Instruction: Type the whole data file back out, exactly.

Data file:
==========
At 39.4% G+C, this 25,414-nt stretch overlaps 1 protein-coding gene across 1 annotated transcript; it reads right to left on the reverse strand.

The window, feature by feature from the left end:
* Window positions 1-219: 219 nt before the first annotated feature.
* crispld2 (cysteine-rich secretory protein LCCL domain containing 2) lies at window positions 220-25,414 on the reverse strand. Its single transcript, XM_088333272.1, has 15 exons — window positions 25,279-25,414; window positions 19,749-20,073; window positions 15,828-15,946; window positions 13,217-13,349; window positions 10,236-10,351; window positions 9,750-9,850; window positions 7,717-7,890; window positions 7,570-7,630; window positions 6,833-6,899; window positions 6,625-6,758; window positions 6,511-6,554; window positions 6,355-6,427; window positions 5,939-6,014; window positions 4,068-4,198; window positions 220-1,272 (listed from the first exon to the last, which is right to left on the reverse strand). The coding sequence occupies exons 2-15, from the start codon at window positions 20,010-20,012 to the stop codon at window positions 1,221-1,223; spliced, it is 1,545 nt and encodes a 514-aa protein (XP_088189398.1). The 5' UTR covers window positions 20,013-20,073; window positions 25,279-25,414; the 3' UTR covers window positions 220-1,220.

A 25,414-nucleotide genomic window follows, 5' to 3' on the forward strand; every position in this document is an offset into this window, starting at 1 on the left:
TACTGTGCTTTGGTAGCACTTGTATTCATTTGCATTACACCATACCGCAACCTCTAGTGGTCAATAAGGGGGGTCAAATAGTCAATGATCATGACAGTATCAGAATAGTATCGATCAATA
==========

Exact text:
At 39.4% G+C, this 25,414-nt stretch overlaps 1 protein-coding gene across 1 annotated transcript; it reads right to left on the reverse strand.

The window, feature by feature from the left end:
* Window positions 1-219: 219 nt before the first annotated feature.
* crispld2 (cysteine-rich secretory protein LCCL domain containing 2) lies at window positions 220-25,414 on the reverse strand. Its single transcript, XM_088333272.1, has 15 exons — window positions 25,279-25,414; window positions 19,749-20,073; window positions 15,828-15,946; window positions 13,217-13,349; window positions 10,236-10,351; window positions 9,750-9,850; window positions 7,717-7,890; window positions 7,570-7,630; window positions 6,833-6,899; window positions 6,625-6,758; window positions 6,511-6,554; window positions 6,355-6,427; window positions 5,939-6,014; window positions 4,068-4,198; window positions 220-1,272 (listed from the first exon to the last, which is right to left on the reverse strand). The coding sequence occupies exons 2-15, from the start codon at window positions 20,010-20,012 to the stop codon at window positions 1,221-1,223; spliced, it is 1,545 nt and encodes a 514-aa protein (XP_088189398.1). The 5' UTR covers window positions 20,013-20,073; window positions 25,279-25,414; the 3' UTR covers window positions 220-1,220.

A 25,414-nucleotide genomic window follows, 5' to 3' on the forward strand; every position in this document is an offset into this window, starting at 1 on the left:
TACTGTGCTTTGGTAGCACTTGTATTCATTTGCATTACACCATACCGCAACCTCTAGTGGTCAATAAGGGGGGTCAAATAGTCAATGATCATGACAGTATCAGAATAGTATCGATCAATA